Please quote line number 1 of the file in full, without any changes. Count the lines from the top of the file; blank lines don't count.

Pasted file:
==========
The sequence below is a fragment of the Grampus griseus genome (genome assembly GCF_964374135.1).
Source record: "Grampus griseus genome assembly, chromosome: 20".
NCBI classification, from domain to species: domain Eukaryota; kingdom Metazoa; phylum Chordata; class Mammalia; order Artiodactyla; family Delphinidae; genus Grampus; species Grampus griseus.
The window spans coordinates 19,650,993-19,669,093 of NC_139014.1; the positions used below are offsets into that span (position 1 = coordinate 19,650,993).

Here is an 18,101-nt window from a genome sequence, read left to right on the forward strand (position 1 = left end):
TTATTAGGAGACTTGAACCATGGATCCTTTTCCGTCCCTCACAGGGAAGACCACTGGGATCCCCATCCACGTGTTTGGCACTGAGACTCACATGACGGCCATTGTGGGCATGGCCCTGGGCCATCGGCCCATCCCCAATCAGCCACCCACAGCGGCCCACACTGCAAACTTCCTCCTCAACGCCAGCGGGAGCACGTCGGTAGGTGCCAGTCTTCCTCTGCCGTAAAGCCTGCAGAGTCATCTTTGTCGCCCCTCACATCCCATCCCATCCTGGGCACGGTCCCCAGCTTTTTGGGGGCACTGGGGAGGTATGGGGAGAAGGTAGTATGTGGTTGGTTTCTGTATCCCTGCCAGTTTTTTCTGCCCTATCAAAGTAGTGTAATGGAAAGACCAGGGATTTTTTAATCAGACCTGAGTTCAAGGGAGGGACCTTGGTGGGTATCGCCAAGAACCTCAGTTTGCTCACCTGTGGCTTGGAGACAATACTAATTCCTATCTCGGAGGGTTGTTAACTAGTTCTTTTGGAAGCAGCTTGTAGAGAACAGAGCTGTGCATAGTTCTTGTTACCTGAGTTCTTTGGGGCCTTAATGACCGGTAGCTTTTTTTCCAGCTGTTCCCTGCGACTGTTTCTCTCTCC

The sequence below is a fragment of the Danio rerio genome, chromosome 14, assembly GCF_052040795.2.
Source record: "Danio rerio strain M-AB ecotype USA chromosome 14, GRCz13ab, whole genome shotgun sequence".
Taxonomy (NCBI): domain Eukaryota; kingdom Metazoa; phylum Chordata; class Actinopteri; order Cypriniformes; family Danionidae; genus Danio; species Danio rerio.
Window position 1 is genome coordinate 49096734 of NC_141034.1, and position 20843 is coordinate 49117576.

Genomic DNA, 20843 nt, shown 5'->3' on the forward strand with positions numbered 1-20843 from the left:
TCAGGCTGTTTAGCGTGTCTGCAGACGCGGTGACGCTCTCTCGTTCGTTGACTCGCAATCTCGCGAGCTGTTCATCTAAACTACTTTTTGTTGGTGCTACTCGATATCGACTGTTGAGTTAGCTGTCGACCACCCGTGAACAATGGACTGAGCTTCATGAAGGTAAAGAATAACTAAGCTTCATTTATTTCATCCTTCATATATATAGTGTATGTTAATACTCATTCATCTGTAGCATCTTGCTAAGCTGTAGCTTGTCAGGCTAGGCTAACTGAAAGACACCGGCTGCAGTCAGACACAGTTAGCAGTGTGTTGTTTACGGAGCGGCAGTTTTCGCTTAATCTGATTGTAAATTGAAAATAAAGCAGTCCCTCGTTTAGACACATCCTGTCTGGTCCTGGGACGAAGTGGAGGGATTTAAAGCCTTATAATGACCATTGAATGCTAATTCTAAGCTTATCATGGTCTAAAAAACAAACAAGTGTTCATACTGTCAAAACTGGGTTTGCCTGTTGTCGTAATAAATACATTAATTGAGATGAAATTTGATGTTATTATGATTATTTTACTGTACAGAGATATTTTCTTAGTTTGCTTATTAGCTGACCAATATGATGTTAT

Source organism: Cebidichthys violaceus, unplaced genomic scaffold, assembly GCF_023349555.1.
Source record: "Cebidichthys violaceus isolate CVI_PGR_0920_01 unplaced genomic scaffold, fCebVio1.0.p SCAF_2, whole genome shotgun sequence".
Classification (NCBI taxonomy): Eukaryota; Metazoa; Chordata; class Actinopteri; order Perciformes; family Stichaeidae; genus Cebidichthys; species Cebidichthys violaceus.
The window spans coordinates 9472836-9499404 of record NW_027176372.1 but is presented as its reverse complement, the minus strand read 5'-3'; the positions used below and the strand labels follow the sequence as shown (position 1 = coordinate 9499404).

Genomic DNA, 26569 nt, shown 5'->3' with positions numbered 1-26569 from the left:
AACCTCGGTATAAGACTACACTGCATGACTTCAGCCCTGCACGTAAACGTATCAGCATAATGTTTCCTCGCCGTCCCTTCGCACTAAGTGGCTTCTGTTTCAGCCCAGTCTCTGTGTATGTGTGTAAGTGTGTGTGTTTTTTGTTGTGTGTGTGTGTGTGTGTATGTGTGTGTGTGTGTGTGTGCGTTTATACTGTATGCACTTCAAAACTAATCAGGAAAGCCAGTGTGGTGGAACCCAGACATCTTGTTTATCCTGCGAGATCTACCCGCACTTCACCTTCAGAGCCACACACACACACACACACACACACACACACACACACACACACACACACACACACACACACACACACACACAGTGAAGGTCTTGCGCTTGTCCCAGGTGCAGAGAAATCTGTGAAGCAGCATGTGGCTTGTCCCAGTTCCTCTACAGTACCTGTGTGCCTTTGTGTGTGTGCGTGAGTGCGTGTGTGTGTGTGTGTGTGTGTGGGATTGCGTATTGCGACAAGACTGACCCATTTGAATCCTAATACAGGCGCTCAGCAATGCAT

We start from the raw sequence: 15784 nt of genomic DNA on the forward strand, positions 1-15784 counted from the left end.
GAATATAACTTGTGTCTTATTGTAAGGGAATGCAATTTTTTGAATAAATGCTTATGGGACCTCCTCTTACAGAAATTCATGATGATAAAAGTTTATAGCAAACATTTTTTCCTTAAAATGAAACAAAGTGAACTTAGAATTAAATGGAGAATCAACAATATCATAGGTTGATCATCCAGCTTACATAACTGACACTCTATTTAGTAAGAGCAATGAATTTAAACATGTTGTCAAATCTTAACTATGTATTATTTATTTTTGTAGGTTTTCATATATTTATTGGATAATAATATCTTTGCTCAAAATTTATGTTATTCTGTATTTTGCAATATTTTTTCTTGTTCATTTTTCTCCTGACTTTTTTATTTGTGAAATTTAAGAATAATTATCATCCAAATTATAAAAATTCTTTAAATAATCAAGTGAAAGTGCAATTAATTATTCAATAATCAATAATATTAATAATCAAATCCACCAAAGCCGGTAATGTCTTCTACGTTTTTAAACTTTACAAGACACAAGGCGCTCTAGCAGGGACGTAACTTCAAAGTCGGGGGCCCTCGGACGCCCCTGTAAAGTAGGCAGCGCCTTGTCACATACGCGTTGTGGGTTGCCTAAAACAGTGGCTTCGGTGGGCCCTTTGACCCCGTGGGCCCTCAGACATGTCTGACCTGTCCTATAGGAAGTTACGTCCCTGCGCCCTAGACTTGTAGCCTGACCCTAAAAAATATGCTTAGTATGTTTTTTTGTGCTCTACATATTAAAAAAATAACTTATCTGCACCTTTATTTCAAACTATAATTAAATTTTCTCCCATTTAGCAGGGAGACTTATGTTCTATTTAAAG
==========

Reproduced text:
The sequence below is a fragment of the Grampus griseus genome (genome assembly GCF_964374135.1).